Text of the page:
A shaving accident is no fun, especially if it’s on your bikini line. Thought you were the only one with Band-Aids on your lady bits? According to the Journal of Urology, the second most common reason that people visit the emergency room from genital injuries comes from mishandling razors, scissors and clippers to remove unwanted body hair. Ouch.
“When you shave, each hair follicle becomes raised—and when the area isn’t smooth you may be more likely to nick yourself with the razor,” says Suzanne Gilberg-Lenz, M.D., an ob-gyn in Los Angeles. Not only can this hurt when it happens, but it also sets you up for infection later on. When you cut yourself, the external bacteria has an open invitation to enter your bloodstream. “Anything that’s living on the skin should say on the skin and not go inside the tissue—with open cuts you can get a bigger infection than you would otherwise,” Gilberg-Lenz says.
If you do shave, just make sure you’re only swiping the visible areas, Gilberg-Lenz advises. The further south you go, the more delicate your skin gets. That said, even though you have a higher density of hair follicles on the mound (versus the undercarriage), you can easily get an infection in that area, too, she says. Her rule? “If you can’t see what you’re doing, you shouldn’t be doing it. Let a professional do it instead.”
Something else to remember: Your pubic hair is there for a reason. By removing it, you are altering the balance of the protective secretions and oils down there, Gilberg-Lenz says, which can substantially change the micro-conditions of the area around your vulva, leaving it more at risk for infection.
Luckily shaving, while convenient, isn’t your only de-forestation option. Here, a quick review of four other hair-removal choices:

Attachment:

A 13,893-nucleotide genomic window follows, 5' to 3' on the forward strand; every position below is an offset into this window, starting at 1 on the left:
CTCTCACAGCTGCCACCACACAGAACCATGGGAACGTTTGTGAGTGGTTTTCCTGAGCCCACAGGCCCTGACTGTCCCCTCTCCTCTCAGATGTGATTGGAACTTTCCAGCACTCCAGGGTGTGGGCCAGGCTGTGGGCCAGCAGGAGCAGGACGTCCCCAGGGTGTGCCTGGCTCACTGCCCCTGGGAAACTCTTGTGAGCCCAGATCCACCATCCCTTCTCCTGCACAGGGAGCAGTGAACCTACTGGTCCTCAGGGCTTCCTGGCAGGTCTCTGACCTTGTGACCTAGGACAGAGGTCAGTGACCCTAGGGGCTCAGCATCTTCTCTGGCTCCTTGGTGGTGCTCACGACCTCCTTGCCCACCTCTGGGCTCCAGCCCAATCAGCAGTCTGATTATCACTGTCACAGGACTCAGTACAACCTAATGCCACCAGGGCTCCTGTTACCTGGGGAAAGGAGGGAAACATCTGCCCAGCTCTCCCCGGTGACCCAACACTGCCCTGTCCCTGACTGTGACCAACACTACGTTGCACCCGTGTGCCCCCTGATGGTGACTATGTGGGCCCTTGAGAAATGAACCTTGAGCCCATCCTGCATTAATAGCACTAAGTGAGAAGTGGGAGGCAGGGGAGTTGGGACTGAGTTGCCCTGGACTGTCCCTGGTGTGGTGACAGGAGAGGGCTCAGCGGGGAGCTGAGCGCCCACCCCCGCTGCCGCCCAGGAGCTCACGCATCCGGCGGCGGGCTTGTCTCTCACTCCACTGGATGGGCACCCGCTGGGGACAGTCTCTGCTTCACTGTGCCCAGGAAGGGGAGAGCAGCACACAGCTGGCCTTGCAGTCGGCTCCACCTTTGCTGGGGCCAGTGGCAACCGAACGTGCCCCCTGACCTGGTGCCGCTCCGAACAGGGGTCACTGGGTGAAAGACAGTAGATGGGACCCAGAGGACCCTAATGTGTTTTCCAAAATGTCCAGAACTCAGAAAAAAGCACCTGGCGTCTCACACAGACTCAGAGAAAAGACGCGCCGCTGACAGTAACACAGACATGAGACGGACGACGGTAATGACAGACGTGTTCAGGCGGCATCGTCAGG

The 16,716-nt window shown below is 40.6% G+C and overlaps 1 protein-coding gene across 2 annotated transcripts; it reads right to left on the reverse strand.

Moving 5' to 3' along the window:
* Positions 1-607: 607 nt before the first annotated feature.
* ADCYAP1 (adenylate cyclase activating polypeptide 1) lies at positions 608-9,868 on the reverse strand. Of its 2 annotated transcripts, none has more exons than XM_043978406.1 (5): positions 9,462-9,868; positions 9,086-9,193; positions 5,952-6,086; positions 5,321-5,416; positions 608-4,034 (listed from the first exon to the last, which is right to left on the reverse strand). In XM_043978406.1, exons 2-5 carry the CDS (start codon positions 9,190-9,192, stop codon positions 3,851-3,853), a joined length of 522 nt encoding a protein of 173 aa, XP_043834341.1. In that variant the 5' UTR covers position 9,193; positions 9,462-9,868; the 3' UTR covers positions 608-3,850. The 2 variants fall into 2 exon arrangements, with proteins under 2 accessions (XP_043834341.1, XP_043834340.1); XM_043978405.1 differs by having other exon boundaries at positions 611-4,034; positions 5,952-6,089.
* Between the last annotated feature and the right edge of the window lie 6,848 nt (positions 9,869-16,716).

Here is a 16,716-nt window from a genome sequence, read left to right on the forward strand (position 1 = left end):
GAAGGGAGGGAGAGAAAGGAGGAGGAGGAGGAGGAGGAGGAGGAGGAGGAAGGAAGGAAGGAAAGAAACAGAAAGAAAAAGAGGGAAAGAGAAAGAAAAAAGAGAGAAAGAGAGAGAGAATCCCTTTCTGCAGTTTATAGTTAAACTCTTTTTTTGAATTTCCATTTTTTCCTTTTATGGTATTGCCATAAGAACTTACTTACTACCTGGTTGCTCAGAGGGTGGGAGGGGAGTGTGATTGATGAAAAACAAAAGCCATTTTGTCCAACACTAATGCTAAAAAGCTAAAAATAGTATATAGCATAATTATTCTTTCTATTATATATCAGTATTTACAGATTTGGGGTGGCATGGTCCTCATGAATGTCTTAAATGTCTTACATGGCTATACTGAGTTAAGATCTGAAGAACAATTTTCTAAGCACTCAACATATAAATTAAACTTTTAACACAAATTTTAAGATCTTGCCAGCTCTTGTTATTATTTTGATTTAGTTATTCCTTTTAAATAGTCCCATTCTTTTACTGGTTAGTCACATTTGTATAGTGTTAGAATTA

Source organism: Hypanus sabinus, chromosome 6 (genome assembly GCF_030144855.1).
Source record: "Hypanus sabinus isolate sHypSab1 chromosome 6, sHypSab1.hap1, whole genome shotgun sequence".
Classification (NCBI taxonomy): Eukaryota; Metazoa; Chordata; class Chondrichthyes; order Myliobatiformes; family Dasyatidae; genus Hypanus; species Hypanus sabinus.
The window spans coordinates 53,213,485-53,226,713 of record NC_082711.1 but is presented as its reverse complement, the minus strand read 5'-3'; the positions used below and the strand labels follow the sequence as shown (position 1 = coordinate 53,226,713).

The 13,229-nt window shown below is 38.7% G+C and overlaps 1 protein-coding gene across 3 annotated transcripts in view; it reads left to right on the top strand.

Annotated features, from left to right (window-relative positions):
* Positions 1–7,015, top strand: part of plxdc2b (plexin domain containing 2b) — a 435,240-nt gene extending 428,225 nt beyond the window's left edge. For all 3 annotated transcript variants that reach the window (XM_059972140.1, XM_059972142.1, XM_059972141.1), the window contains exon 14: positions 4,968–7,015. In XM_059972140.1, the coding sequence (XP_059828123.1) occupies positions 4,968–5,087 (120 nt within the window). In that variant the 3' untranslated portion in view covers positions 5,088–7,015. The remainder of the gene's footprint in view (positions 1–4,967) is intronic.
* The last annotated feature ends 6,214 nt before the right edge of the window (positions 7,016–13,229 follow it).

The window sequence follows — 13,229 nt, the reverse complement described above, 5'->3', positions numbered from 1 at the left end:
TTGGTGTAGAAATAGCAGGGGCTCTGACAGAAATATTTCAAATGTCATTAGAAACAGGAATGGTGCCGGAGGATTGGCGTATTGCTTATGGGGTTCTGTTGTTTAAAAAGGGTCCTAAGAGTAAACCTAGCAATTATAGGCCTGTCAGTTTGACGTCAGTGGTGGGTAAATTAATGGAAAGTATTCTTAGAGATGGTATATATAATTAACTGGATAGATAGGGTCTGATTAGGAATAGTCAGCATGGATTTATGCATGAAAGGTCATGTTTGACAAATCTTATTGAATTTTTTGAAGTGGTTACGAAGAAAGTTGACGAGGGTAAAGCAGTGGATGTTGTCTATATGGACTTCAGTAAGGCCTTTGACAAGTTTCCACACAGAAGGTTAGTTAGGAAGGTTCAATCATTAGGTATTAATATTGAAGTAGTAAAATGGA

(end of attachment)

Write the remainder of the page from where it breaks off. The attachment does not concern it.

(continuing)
Using a body trimmer may leave you with a bit of stubble, but it’s safer than taking a blade to your lady bits. As with shaving, limit trimming to areas you can see and don’t get too close to any of the important parts.
Cost: $30-$70. We like the Bliss/Philips Bikini Perfect deluxe trimmer ($60, target.com).
These alkaline creams and lotions dissolve hair from the surface of the skin, and although they can be pretty messy, the results are quick. For a more effective removal, find a formula that comes with a plastic scraper, says Cindy Barshop, owner of Completely Bare Spas in New York City..
Need to know: The skin near your genitals is thin, which makes it more sensitive to the chemicals in depilatories, she says. Make sure not to leave the product on too long and do a patch test first.
Waxing, like tweezing, removes hair at the root. Hard wax doesn’t stick to your skin, making it less painful, but can only be used in small areas at a time. Soft wax may hurt more, but it can be used in larger areas and is better suited for your bikini line. Although popular, waxing still compromises the integrity of your skin, and can create small portals allowing bacteria to enter the body. Make sure you are getting treatment from a licensed aesthetician, and do your own recon at the salon to make sure things are being cleaned and replaced when appropriate, says Gilberg-Lenz
Need to know: In order for the wax to adhere to the hair, you’ll need at least a quarter of an inch of growth before application, Barshop says.
The light pulsation kills the follicles underneath the skin and the hair falls out later, Barhop says. Although it can be painful (feels like pinch), the results are close to permanent. You’ll need to three to seven appointments every 6 weeks to see the best results, she says.
Need to know: The energy in the laser was designed to target dark pigment, so originally this treatment was most successful for light-skinned, dark-haired individuals. But new technologies are being developed to operate at longer wavelengths, targeting darker complexions or super light hair.
Cost: $150 to $500 for each session, depending on the area